Subject: Re: patent trolls and X-licensors
From: "Stephen J. Turnbull" <turnbull@sk.tsukuba.ac.jp>
Date: Sun, 04 Jun 2006 15:02:07 +0900

>>>>> "Thomas" == Thomas Lord <lord@emf.net> writes:

    Thomas> Perhaps we could fix the US patent system this way:

You're evidently thinking of the same usage as "fix a cat," no?

Your system presumes that patents are invalid, and makes it possible
for those with deep pockets to violate the patents of those without
such resources with impunity.  You want to be careful about that,
because it could easily *strengthen* the "if you want to program in
public, you need to work for a company that can afford M$100 in legal
fees annually" effect.  (I haven't thought it out carefully, I'm just
warning that such a perverse effect is plausible enough to be worth
some skull sweat.)

I still think that the period of public review before approval, with
the option of appeal to the courts after grant, is the best solution.

There's really nothing *more* wrong with the patent office doing the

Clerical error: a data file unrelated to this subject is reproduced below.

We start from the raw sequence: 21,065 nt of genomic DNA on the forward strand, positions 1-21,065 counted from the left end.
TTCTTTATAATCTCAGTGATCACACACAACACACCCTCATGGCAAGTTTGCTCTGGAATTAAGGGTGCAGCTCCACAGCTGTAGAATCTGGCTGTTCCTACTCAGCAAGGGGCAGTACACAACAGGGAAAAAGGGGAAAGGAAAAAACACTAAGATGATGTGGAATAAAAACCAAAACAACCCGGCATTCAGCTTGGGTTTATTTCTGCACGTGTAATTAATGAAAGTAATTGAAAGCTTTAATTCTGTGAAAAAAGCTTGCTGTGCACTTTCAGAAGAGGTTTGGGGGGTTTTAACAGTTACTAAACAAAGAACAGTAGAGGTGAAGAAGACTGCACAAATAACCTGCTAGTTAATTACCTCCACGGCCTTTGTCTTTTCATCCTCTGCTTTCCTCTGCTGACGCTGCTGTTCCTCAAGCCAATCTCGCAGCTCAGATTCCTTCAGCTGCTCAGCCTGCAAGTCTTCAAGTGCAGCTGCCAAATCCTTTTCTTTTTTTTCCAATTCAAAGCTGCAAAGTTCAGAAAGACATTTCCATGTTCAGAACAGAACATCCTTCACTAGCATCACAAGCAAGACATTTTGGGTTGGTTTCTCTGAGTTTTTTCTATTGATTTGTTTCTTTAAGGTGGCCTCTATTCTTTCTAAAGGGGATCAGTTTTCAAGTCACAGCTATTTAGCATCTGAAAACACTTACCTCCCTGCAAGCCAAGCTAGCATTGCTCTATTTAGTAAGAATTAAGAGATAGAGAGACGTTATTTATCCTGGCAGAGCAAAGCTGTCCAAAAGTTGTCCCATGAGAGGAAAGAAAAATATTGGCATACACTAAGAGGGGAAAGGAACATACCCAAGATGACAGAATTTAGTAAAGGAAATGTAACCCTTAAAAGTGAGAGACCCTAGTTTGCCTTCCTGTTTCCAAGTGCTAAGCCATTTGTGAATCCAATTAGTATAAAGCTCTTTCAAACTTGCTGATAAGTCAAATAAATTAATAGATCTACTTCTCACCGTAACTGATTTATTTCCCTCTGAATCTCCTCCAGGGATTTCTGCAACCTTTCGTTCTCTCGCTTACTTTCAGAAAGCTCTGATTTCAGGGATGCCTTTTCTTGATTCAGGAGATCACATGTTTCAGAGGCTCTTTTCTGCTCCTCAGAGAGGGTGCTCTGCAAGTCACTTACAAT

reviews than some "independent" third party's opinion.  In fact, it's
likely better (consider the various scandals worldwide concerning
auditing of corporate accounts).  There's a clear advantage to
favoring patent holders---that leads to monopoly, higher profits, and
more surplus the lawyers and "independent" experts can suck up.

-- 
Graduate School of Systems and Information Engineering   University of Tsukuba
http://turnbull.sk.tsukuba.ac.jp/        Tennodai 1-1-1 Tsukuba 305-8573 JAPAN
        Economics of Information Communication and Computation Systems
          Experimental Economics, Microeconomic Theory, Game Theory